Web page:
That is a vision I can embrace – highly valued biosolids nutrients. If production of urea and ammonium nitrate were capped by global edict, the wastewater industry would witness the value assigned to its biosolids-borne nitrogen escalate steeply.
Gorman’s vision, however, seems inconceivably remote. The current paralysis in the global enterprise to mitigate climate change through reducing emissions of greenhouse gases, particularly emissions from fossil fuels, is clear indication that achieving any such global consensus is doomed. (Some very clear images of the sorry future we face with carbon is available at the Global Carbon Project; anyone out there want to do a Global Nitrogen Project?)
Nevertheless, the seriousness of the out-of-whack nitrogen cycle is impossible to overstate. Gorman’s book cites an article from Nature several years ago titled: Agricultural sustainability and intensive production practices. This article makes this important point: “Today, only 30–50% of applied nitrogen fertilizer and 45% of phosphorus fertilizer is taken up by crops…. Current incentives favour increased agricultural production at the expense of ecosystem services… Unless reward structures also reflect the value of ecosystem services, there will be little incentive for the private sector to invest in sustainable agricultural methods. Without adequate investments, yield gains and environmental protection may be insufficient for a transition to sustainable agriculture.”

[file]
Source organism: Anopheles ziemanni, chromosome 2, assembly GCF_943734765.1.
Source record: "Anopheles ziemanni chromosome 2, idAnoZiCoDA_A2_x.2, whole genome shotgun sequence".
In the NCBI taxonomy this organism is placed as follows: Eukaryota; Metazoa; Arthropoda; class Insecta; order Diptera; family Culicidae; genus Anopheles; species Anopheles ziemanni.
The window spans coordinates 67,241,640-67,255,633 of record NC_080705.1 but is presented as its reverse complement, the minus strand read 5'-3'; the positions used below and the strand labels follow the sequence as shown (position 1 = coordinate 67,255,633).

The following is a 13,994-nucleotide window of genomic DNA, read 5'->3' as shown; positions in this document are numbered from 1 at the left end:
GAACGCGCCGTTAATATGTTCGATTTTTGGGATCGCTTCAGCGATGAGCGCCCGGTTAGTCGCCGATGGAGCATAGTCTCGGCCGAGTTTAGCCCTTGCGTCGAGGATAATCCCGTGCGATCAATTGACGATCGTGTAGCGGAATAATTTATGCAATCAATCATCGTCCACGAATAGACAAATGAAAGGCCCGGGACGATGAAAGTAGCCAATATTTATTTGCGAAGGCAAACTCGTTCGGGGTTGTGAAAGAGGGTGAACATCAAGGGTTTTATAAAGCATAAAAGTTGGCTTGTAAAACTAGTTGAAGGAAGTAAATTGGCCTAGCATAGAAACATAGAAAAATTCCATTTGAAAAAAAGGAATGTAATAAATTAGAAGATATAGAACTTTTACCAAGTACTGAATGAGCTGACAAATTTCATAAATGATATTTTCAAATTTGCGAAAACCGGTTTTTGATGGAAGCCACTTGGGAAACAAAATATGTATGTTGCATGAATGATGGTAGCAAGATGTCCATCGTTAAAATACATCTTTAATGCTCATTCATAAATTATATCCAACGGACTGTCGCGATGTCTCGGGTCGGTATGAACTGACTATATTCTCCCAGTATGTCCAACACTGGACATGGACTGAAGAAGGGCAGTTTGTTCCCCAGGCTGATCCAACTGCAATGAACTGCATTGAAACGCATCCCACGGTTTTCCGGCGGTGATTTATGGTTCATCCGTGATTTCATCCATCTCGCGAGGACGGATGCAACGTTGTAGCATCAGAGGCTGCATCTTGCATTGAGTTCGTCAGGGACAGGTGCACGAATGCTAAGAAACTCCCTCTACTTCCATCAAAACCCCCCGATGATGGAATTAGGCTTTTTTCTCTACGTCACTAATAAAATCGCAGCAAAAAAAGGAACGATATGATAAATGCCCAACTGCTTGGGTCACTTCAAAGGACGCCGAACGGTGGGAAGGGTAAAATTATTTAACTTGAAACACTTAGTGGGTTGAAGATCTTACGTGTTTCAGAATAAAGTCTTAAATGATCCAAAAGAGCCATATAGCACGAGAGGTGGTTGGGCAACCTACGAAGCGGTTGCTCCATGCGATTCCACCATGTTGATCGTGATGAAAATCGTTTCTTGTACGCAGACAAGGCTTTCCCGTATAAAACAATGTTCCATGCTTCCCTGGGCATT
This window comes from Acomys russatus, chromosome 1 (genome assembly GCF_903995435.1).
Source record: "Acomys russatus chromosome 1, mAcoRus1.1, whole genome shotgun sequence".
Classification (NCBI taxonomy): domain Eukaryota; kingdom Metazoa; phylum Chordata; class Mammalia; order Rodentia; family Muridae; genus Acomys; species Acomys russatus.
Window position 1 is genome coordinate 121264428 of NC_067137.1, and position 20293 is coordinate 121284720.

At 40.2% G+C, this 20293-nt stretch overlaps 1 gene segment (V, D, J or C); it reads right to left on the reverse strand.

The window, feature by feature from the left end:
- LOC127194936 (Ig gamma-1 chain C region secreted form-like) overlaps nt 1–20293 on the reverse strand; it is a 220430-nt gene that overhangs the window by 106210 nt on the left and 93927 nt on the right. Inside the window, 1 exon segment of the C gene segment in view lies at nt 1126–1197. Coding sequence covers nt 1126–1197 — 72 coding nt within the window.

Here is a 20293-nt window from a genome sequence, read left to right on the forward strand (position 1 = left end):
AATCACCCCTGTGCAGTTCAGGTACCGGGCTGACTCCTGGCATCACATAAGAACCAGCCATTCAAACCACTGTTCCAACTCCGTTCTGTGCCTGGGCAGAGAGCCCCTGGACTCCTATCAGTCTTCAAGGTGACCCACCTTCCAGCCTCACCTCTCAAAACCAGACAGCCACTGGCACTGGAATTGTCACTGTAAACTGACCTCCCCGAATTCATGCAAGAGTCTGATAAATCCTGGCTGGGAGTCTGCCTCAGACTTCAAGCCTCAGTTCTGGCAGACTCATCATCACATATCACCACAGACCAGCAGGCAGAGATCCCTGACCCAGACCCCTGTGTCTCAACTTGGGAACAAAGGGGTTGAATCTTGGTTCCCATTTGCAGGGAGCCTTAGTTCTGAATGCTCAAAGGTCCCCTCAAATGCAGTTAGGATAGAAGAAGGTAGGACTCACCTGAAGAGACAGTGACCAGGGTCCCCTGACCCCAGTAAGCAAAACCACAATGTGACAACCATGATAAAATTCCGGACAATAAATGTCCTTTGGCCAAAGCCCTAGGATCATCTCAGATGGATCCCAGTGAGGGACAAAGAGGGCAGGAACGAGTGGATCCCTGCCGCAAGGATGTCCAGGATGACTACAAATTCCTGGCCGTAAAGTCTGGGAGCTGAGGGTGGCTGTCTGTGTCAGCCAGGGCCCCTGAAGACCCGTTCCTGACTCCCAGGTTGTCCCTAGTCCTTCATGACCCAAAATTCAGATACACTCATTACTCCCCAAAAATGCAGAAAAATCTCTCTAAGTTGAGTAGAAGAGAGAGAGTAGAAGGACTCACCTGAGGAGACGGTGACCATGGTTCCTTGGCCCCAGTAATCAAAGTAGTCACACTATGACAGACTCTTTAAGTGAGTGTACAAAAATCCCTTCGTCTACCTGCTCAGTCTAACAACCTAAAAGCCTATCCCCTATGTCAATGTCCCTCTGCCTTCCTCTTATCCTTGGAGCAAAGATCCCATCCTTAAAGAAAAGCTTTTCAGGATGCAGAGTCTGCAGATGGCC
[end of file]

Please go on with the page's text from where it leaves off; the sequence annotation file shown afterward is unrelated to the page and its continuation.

The global imperative is Sustainable Agriculture! Is there an argument to be made for advocating biosolids use as a step toward sustainable agriculture? I would like to think so, but two events this week coincidentally pointed to two important investments needs, the kinds that Gorman envisions arising in an ecological economy.
Investment is needed on specialized land application equipment. I heard, coincidentally, this week from Dr. Joshua McGrath, now associate professor at University of Kentucky, but formerly at the University of Maryland, where his work on innovative land application equipment caught MABA’s attention and an invitation to present at MABA’s 2012 Biosolids Nutrient Symposium (his presentation was Land Application Technology Solutions. His project has been development of application equipment for subsurface injection of poultry manure, such that nutrients are efficiently placed near crop roots and beyond reach of erosive forces of rainfall and wind. His email explained that progress has been slow and that he has doubts for its applicability to biosolids. Unless he sees biosolids products that are dry, but not too dry, equipment he is designing will not be directly usable for biosolids. So our industry needs to meet him half way by investing in technology development for process that yield a mostly dry biosolids product (Class A compliant dryers are not necessary here). Anyone out there want to work on this?